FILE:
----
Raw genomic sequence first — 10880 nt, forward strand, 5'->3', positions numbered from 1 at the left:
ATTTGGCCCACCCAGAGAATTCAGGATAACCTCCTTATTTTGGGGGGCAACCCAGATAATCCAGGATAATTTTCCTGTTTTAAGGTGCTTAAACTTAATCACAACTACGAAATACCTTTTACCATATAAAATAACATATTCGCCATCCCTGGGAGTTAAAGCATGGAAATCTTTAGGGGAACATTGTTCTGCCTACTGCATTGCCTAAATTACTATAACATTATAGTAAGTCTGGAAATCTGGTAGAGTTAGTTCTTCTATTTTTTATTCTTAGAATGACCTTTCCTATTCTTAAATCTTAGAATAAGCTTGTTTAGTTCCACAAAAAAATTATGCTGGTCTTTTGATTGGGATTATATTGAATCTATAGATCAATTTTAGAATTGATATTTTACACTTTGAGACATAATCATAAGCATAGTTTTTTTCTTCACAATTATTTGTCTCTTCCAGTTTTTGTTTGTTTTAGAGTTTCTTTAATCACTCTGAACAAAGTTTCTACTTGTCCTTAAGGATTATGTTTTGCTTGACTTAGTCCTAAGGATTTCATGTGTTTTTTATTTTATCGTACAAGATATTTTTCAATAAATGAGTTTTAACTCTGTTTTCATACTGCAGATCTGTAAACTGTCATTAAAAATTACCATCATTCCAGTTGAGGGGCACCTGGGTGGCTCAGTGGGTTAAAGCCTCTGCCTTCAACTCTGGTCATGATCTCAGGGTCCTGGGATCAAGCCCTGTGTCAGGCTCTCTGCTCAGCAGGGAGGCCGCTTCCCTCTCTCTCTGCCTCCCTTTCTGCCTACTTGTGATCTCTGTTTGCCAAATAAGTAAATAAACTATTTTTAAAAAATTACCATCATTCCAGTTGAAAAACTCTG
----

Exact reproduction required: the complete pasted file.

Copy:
Raw genomic sequence first — 10880 nt, forward strand, 5'->3', positions numbered from 1 at the left:
ATTTGGCCCACCCAGAGAATTCAGGATAACCTCCTTATTTTGGGGGGCAACCCAGATAATCCAGGATAATTTTCCTGTTTTAAGGTGCTTAAACTTAATCACAACTACGAAATACCTTTTACCATATAAAATAACATATTCGCCATCCCTGGGAGTTAAAGCATGGAAATCTTTAGGGGAACATTGTTCTGCCTACTGCATTGCCTAAATTACTATAACATTATAGTAAGTCTGGAAATCTGGTAGAGTTAGTTCTTCTATTTTTTATTCTTAGAATGACCTTTCCTATTCTTAAATCTTAGAATAAGCTTGTTTAGTTCCACAAAAAAATTATGCTGGTCTTTTGATTGGGATTATATTGAATCTATAGATCAATTTTAGAATTGATATTTTACACTTTGAGACATAATCATAAGCATAGTTTTTTTCTTCACAATTATTTGTCTCTTCCAGTTTTTGTTTGTTTTAGAGTTTCTTTAATCACTCTGAACAAAGTTTCTACTTGTCCTTAAGGATTATGTTTTGCTTGACTTAGTCCTAAGGATTTCATGTGTTTTTTATTTTATCGTACAAGATATTTTTCAATAAATGAGTTTTAACTCTGTTTTCATACTGCAGATCTGTAAACTGTCATTAAAAATTACCATCATTCCAGTTGAGGGGCACCTGGGTGGCTCAGTGGGTTAAAGCCTCTGCCTTCAACTCTGGTCATGATCTCAGGGTCCTGGGATCAAGCCCTGTGTCAGGCTCTCTGCTCAGCAGGGAGGCCGCTTCCCTCTCTCTCTGCCTCCCTTTCTGCCTACTTGTGATCTCTGTTTGCCAAATAAGTAAATAAACTATTTTTAAAAAATTACCATCATTCCAGTTGAAAAACTCTG